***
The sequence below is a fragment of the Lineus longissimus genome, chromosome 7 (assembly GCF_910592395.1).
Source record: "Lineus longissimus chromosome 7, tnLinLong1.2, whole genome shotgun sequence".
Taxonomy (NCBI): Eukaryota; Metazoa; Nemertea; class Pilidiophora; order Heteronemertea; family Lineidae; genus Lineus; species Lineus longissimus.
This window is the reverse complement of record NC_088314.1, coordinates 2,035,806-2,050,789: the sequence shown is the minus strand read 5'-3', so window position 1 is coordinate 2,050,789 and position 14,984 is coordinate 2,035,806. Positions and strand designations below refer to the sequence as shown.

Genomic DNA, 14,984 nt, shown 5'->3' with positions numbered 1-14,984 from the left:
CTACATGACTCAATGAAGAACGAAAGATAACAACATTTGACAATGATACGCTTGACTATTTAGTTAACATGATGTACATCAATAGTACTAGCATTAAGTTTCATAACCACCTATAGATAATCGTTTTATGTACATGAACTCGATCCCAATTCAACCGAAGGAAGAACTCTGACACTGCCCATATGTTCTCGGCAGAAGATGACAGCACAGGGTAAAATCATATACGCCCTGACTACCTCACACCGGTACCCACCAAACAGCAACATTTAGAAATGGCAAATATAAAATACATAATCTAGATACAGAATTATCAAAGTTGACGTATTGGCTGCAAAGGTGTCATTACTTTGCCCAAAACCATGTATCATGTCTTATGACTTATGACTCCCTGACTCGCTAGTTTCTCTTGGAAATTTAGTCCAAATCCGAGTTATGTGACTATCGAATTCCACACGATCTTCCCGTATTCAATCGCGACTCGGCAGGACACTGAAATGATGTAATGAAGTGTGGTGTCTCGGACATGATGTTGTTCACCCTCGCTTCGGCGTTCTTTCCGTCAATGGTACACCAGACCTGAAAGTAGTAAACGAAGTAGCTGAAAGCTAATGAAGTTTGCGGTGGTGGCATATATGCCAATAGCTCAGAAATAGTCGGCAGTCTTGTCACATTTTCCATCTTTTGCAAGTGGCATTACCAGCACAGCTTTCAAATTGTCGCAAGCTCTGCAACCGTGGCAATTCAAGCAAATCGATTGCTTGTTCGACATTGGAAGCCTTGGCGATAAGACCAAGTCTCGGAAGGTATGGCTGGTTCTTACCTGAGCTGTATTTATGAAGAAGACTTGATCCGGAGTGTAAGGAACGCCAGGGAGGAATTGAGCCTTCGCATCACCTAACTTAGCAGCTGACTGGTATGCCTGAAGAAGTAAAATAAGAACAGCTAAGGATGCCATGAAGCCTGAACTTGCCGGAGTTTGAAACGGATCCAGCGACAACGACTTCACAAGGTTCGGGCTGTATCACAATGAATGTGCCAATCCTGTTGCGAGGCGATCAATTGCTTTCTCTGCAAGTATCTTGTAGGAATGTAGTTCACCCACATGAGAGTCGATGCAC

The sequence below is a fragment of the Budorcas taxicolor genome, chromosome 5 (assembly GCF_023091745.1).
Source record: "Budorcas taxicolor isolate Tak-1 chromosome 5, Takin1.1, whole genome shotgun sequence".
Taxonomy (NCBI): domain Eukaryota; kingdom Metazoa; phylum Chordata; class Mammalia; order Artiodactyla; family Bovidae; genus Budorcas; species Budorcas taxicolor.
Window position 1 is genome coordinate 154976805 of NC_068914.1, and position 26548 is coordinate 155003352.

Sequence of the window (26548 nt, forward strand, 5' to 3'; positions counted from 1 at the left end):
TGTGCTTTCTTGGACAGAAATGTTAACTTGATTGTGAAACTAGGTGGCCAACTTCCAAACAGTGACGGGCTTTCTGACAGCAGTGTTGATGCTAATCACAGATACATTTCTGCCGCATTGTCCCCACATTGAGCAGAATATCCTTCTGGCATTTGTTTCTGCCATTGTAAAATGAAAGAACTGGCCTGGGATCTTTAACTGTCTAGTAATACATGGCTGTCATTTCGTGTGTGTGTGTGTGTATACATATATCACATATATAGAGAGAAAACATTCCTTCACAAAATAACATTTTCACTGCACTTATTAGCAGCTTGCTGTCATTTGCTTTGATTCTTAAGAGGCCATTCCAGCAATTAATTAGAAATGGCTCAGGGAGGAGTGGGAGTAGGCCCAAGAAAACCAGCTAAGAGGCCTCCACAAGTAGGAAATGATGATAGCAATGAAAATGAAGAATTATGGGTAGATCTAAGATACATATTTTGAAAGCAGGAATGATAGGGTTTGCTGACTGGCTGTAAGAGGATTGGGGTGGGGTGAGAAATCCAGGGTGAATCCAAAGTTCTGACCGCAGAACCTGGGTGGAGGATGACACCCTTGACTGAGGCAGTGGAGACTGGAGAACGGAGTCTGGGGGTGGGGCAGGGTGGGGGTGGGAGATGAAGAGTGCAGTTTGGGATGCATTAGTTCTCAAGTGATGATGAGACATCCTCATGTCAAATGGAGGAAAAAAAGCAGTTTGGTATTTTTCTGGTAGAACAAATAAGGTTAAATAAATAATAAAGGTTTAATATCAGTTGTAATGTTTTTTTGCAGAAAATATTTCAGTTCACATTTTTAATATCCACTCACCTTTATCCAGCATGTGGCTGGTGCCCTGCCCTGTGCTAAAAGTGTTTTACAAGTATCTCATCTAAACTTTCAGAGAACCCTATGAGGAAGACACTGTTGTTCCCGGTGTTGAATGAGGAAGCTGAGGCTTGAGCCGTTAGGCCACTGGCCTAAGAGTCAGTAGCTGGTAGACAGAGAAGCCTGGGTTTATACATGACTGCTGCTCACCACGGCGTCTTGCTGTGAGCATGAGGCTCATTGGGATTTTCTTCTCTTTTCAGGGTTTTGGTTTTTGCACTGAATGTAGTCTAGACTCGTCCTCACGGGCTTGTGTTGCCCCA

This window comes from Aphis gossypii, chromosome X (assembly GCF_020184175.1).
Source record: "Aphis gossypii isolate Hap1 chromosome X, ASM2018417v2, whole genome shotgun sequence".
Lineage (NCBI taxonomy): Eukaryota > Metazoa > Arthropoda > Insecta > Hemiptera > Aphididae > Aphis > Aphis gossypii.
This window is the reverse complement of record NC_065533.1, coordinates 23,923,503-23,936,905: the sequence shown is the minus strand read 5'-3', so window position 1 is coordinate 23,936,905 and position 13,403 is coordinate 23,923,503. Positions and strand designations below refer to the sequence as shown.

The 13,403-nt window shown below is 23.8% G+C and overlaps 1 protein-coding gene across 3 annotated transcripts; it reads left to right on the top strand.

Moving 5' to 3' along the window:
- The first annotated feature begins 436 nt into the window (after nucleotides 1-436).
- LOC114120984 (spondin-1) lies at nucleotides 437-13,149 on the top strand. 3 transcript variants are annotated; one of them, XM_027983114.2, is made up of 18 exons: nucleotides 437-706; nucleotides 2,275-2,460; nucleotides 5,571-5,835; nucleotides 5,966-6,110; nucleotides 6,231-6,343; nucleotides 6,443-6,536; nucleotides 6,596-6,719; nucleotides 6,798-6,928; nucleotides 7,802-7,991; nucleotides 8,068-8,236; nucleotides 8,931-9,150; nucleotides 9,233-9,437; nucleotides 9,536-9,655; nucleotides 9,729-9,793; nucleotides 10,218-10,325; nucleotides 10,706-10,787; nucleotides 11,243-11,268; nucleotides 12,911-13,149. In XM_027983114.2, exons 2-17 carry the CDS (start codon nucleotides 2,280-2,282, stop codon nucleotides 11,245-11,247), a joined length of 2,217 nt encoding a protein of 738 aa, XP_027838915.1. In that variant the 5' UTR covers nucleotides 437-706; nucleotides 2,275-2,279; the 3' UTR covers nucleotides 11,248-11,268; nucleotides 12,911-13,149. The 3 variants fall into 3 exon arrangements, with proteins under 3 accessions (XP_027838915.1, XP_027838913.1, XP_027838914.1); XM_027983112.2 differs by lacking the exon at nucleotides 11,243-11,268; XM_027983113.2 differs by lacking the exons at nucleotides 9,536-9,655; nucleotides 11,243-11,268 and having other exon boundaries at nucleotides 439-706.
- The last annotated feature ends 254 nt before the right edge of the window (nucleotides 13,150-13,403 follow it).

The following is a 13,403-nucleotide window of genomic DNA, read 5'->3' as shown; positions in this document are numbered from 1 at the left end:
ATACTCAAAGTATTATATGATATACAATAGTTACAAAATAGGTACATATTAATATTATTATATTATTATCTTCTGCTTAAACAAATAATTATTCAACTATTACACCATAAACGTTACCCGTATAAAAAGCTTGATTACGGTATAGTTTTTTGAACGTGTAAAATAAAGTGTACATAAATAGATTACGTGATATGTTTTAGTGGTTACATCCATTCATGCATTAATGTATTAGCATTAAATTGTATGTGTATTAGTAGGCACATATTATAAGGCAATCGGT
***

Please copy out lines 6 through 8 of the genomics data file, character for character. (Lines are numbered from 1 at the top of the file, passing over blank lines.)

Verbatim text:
CTACATGACTCAATGAAGAACGAAAGATAACAACATTTGACAATGATACGCTTGACTATTTAGTTAACATGATGTACATCAATAGTACTAGCATTAAGTTTCATAACCACCTATAGATAATCGTTTTATGTACATGAACTCGATCCCAATTCAACCGAAGGAAGAACTCTGACACTGCCCATATGTTCTCGGCAGAAGATGACAGCACAGGGTAAAATCATATACGCCCTGACTACCTCACACCGGTACCCACCAAACAGCAACATTTAGAAATGGCAAATATAAAATACATAATCTAGATACAGAATTATCAAAGTTGACGTATTGGCTGCAAAGGTGTCATTACTTTGCCCAAAACCATGTATCATGTCTTATGACTTATGACTCCCTGACTCGCTAGTTTCTCTTGGAAATTTAGTCCAAATCCGAGTTATGTGACTATCGAATTCCACACGATCTTCCCGTATTCAATCGCGACTCGGCAGGACACTGAAATGATGTAATGAAGTGTGGTGTCTCGGACATGATGTTGTTCACCCTCGCTTCGGCGTTCTTTCCGTCAATGGTACACCAGACCTGAAAGTAGTAAACGAAGTAGCTGAAAGCTAATGAAGTTTGCGGTGGTGGCATATATGCCAATAGCTCAGAAATAGTCGGCAGTCTTGTCACATTTTCCATCTTTTGCAAGTGGCATTACCAGCACAGCTTTCAAATTGTCGCAAGCTCTGCAACCGTGGCAATTCAAGCAAATCGATTGCTTGTTCGACATTGGAAGCCTTGGCGATAAGACCAAGTCTCGGAAGGTATGGCTGGTTCTTACCTGAGCTGTATTTATGAAGAAGACTTGATCCGGAGTGTAAGGAACGCCAGGGAGGAATTGAGCCTTCGCATCACCTAACTTAGCAGCTGACTGGTATGCCTGAAGAAGTAAAATAAGAACAGCTAAGGATGCCATGAAGCCTGAACTTGCCGGAGTTTGAAACGGATCCAGCGACAACGACTTCACAAGGTTCGGGCTGTATCACAATGAATGTGCCAATCCTGTTGCGAGGCGATCAATTGCTTTCTCTGCAAGTATCTTGTAGGAATGTAGTTCACCCACATGAGAGTCGATGCAC

The sequence below is a fragment of the Budorcas taxicolor genome, chromosome 5 (assembly GCF_023091745.1).
Source record: "Budorcas taxicolor isolate Tak-1 chromosome 5, Takin1.1, whole genome shotgun sequence".